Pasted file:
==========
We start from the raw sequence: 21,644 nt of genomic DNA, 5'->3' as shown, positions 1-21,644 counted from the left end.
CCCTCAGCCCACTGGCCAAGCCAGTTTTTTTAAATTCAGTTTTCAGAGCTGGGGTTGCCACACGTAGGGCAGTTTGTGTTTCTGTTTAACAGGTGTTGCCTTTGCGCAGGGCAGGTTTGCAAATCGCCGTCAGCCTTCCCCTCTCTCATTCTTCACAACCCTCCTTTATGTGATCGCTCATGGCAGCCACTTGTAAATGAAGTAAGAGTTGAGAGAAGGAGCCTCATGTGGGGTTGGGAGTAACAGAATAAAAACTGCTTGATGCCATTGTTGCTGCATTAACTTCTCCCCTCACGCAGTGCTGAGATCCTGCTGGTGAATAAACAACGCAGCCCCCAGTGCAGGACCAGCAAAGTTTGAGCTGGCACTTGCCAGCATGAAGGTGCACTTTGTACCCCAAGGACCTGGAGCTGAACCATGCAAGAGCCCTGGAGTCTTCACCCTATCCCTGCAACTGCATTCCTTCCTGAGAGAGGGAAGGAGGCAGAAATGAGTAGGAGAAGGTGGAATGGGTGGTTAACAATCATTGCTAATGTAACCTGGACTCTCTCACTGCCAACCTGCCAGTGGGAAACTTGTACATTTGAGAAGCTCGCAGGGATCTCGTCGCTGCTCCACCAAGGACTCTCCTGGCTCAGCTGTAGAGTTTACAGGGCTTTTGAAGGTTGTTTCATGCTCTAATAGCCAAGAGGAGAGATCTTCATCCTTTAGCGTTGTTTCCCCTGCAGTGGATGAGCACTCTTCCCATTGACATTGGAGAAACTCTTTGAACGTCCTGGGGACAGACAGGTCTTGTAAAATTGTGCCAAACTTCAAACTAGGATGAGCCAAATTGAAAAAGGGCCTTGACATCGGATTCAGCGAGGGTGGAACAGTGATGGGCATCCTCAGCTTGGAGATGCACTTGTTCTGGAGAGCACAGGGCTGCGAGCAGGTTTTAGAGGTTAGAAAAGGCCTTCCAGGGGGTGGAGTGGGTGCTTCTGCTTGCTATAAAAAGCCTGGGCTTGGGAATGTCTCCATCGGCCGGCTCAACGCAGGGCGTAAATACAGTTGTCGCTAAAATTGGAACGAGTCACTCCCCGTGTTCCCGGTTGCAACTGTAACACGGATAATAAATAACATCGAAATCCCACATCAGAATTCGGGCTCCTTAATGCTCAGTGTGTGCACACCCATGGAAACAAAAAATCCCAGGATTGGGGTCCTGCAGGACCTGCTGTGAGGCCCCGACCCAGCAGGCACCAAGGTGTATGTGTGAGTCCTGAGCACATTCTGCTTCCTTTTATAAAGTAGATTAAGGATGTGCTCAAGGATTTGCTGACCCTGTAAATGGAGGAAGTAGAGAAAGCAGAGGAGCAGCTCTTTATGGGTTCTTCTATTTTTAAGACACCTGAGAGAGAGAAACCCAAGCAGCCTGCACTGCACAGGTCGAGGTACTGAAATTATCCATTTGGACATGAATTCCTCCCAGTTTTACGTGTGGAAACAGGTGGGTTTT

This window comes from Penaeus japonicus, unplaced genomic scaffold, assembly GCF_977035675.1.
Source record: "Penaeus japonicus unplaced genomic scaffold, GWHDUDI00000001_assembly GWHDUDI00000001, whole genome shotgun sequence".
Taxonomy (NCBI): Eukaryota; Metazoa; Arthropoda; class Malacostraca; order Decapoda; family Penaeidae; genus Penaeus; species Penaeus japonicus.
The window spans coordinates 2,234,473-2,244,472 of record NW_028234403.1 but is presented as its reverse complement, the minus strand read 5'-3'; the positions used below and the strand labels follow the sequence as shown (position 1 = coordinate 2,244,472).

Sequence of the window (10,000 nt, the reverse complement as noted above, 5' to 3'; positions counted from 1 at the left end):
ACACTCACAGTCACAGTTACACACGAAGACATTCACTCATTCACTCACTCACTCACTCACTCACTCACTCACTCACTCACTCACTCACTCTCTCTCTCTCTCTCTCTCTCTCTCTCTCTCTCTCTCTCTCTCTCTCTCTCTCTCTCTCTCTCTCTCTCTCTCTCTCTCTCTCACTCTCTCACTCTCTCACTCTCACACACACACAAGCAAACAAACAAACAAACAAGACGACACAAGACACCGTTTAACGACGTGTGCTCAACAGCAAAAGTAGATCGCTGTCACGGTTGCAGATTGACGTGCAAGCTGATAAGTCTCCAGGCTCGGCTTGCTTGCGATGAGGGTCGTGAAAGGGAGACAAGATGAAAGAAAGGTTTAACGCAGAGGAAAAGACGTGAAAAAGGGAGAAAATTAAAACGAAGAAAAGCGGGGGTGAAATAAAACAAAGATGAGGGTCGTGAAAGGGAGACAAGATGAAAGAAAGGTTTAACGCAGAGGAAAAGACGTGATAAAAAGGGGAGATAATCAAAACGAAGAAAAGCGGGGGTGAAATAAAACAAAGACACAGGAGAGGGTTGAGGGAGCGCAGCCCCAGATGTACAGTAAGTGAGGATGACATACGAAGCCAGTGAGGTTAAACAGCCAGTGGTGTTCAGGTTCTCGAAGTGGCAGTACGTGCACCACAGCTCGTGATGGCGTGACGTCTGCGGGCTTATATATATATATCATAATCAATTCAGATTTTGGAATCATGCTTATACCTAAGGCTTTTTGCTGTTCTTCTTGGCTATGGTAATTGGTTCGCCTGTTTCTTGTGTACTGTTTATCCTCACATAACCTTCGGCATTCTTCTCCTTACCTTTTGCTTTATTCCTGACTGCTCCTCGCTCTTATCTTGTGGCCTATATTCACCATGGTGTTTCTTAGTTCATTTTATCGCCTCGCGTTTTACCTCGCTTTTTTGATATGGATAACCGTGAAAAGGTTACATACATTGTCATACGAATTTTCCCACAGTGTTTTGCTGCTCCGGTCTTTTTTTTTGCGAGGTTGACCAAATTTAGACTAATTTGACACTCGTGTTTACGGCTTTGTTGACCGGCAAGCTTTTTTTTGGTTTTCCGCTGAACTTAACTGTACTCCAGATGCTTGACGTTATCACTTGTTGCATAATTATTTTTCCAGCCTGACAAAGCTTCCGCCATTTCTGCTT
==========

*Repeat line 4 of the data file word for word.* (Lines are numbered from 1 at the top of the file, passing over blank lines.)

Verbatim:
Source record: "Penaeus japonicus unplaced genomic scaffold, GWHDUDI00000001_assembly GWHDUDI00000001, whole genome shotgun sequence".